"Berlin takes us back to a very different capital in the aftermath of a very different apocalypse. In 1946 Berlin is under occupation by rival powers and hardened to killing, rape, and atrocity. Or so you would think. But when the killing resumes on an individual scale, there is a wholly different climate of horror. The victims are all young, beautiful, blue-eyed, blonde-haired women strangled with a chain and submitted to horrific sexual abuse. It is up to a German police inspector working with a group of American GIs to stop the serial killer. . . . In the end it is Berlin itself, the city and its inhabitants, meticulously observed and depicted, that emerges as the true star of the story, flawed, cruel, seductively engaging and all too human. This is its best evocation since Len Deighton's Winter."
-The Times (London)
"Frei's real strength lies in the presentation of his characters. After each young woman's murder, her life story is described. The result is a fine novel of Berlin, set against the background of German political history." -
"[Berlin is] set in occupied Berlin, where a serial killer targeting young women is on the loose.... With each woman's death we spiral back in time, learning about her life and the journey that led her to a lonely railway station or back street. The women's compelling stories run through the book, giving readers a sense of life before and during the war, and their struggles to face the ruin around them, until the killer snuffs out their lives."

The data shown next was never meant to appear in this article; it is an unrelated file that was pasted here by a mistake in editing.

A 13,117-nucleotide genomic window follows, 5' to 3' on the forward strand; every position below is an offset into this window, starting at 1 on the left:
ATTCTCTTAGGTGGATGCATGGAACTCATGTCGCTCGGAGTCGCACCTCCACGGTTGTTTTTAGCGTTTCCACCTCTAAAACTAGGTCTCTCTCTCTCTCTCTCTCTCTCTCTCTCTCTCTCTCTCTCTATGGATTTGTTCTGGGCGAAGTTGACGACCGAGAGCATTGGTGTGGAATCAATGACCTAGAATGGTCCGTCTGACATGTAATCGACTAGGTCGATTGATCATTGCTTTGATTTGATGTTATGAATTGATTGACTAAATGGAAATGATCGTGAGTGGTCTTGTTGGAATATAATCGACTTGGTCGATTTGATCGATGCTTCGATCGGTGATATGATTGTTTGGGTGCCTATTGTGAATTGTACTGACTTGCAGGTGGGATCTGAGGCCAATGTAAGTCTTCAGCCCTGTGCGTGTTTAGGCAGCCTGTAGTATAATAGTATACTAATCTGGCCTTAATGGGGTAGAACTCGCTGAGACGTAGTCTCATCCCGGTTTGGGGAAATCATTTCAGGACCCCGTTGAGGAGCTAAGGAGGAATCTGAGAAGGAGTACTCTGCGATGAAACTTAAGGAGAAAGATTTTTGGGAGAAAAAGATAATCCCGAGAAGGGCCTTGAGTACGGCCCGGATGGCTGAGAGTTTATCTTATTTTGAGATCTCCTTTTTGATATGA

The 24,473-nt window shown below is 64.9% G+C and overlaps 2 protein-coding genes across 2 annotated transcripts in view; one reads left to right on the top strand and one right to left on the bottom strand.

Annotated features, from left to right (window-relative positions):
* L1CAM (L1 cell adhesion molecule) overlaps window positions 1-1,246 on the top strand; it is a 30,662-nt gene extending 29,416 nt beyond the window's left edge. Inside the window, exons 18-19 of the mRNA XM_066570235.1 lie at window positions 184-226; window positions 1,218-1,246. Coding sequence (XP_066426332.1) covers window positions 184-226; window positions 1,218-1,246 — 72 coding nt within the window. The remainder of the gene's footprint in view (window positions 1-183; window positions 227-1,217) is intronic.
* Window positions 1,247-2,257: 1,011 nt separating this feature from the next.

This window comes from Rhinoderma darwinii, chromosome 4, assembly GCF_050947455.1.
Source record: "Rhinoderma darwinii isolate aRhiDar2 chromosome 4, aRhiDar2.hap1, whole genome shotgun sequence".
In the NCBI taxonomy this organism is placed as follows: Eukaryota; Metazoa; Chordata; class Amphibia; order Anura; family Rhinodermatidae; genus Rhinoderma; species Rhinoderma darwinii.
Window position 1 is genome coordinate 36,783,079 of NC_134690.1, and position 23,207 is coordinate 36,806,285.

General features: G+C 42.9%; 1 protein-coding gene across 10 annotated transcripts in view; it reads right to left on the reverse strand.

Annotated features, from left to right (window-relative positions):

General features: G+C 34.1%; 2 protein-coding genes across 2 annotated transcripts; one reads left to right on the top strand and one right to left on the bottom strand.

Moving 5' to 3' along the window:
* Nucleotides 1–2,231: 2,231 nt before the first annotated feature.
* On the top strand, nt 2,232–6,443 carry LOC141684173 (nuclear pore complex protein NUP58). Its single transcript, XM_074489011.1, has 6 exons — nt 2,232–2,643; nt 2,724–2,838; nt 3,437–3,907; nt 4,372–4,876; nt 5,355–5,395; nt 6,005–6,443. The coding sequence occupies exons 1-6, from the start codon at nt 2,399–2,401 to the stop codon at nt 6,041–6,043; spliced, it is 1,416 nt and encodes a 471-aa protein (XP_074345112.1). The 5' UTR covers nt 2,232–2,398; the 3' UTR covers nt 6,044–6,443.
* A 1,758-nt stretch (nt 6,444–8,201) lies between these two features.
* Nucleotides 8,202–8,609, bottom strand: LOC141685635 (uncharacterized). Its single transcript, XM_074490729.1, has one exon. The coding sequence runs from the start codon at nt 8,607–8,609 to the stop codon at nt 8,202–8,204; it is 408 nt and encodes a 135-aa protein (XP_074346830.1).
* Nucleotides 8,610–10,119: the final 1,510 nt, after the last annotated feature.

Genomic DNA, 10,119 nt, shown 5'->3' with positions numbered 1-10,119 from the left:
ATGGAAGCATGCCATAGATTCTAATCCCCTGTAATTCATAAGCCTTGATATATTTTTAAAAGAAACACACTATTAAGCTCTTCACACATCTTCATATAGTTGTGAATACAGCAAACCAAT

-Publishing News (UK)
"Life is anything but peaceful in postwar Berlin when a serial killer is on the loose. Young, blonde, and beautiful women are at risk as the killer lurks in the vicinity of Uncle Tom's Cabin underground station.... Each victim has a story to tell: Karin, a small-town girl turned film star was wooed by Hitler propagandist Joseph Goebbels; Helga fought to protect her handicapped child from the Nazis; Henrietta was an aristocratic diplomat; and Marlene was a high-class prostitute who got married to a high-ranking Gestapo officer. The fifth target, Jutta, has already escaped one attack. Will the authorities stop the killer in time to save her?"
-The Good Book Guide
Translated from the German by Anthea Bell
Copyright (0 2003 by Karl Blessing Verlag, a division of Verlagsgruppe Random House GmbH, Munchen, Germany Translation copyright Cc°© 2005 by Anthea Bell All rights reserved. No part of this book may be reproduced in any form or by any electronic or mechanical means, or the facilitation thereof, including information storage and retrieval systems, without permission in writing from the publisher, except by a reviewer, who may quote brief passages in a review. Any members of educational institutions wishing to photocopy part or all of the work for classroom use, or publishers who would like to obtain permission to include the work in an anthology, should send their inquiries to Grove/Atlantic, Inc., 841 Broadway, New York, NY 10003. First published in Great Britain in 2005 by Atlantic Books, an imprint of Grove Atlantic Ltd.
Originally published in Germany in 2003 by Karl Blessing Verlag, Munich, as Onkel Toms Hutte, Berlin. This novel is entirely a work of fiction. The names, characters and incidents portrayed in it are the work of the author's imagination. Any resemblance to actual persons, living or dead, events or localities, is entirely coincidental. Printed in the United States of America